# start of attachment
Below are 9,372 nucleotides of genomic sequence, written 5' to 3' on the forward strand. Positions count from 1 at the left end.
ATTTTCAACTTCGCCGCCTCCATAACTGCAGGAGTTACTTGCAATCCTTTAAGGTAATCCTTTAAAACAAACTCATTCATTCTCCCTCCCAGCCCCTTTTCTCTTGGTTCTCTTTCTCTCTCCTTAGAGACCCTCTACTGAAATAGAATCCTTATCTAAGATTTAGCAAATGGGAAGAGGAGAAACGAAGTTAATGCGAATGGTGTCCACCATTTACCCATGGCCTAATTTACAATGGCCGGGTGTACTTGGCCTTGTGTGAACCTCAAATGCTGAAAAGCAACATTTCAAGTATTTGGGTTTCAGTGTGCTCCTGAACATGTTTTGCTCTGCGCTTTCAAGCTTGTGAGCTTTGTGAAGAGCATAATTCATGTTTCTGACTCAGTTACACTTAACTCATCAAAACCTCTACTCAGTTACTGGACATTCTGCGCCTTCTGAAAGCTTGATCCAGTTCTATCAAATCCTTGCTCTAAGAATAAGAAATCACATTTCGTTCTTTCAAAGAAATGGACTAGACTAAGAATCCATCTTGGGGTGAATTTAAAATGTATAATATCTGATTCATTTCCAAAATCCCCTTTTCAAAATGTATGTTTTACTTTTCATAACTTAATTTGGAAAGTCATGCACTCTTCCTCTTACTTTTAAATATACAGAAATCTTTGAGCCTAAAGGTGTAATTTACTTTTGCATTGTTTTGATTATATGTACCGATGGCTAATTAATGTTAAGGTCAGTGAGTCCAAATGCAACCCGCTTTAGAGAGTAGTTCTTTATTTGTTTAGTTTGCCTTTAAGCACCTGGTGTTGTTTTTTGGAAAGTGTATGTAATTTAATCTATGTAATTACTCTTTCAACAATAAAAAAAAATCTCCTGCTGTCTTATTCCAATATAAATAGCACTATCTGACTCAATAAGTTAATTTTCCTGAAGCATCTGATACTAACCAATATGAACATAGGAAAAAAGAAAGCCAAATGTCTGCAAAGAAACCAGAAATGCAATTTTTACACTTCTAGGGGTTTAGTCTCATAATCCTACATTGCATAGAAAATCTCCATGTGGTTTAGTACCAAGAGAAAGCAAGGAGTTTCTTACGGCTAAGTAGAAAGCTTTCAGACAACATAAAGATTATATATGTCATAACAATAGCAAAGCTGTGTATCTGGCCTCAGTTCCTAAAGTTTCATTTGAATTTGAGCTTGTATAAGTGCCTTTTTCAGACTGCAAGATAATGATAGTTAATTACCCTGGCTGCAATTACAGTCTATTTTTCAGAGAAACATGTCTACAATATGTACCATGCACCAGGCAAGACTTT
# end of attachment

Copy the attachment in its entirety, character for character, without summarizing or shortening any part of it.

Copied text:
Below are 9,372 nucleotides of genomic sequence, written 5' to 3' on the forward strand. Positions count from 1 at the left end.
ATTTTCAACTTCGCCGCCTCCATAACTGCAGGAGTTACTTGCAATCCTTTAAGGTAATCCTTTAAAACAAACTCATTCATTCTCCCTCCCAGCCCCTTTTCTCTTGGTTCTCTTTCTCTCTCCTTAGAGACCCTCTACTGAAATAGAATCCTTATCTAAGATTTAGCAAATGGGAAGAGGAGAAACGAAGTTAATGCGAATGGTGTCCACCATTTACCCATGGCCTAATTTACAATGGCCGGGTGTACTTGGCCTTGTGTGAACCTCAAATGCTGAAAAGCAACATTTCAAGTATTTGGGTTTCAGTGTGCTCCTGAACATGTTTTGCTCTGCGCTTTCAAGCTTGTGAGCTTTGTGAAGAGCATAATTCATGTTTCTGACTCAGTTACACTTAACTCATCAAAACCTCTACTCAGTTACTGGACATTCTGCGCCTTCTGAAAGCTTGATCCAGTTCTATCAAATCCTTGCTCTAAGAATAAGAAATCACATTTCGTTCTTTCAAAGAAATGGACTAGACTAAGAATCCATCTTGGGGTGAATTTAAAATGTATAATATCTGATTCATTTCCAAAATCCCCTTTTCAAAATGTATGTTTTACTTTTCATAACTTAATTTGGAAAGTCATGCACTCTTCCTCTTACTTTTAAATATACAGAAATCTTTGAGCCTAAAGGTGTAATTTACTTTTGCATTGTTTTGATTATATGTACCGATGGCTAATTAATGTTAAGGTCAGTGAGTCCAAATGCAACCCGCTTTAGAGAGTAGTTCTTTATTTGTTTAGTTTGCCTTTAAGCACCTGGTGTTGTTTTTTGGAAAGTGTATGTAATTTAATCTATGTAATTACTCTTTCAACAATAAAAAAAAATCTCCTGCTGTCTTATTCCAATATAAATAGCACTATCTGACTCAATAAGTTAATTTTCCTGAAGCATCTGATACTAACCAATATGAACATAGGAAAAAAGAAAGCCAAATGTCTGCAAAGAAACCAGAAATGCAATTTTTACACTTCTAGGGGTTTAGTCTCATAATCCTACATTGCATAGAAAATCTCCATGTGGTTTAGTACCAAGAGAAAGCAAGGAGTTTCTTACGGCTAAGTAGAAAGCTTTCAGACAACATAAAGATTATATATGTCATAACAATAGCAAAGCTGTGTATCTGGCCTCAGTTCCTAAAGTTTCATTTGAATTTGAGCTTGTATAAGTGCCTTTTTCAGACTGCAAGATAATGATAGTTAATTACCCTGGCTGCAATTACAGTCTATTTTTCAGAGAAACATGTCTACAATATGTACCATGCACCAGGCAAGACTTT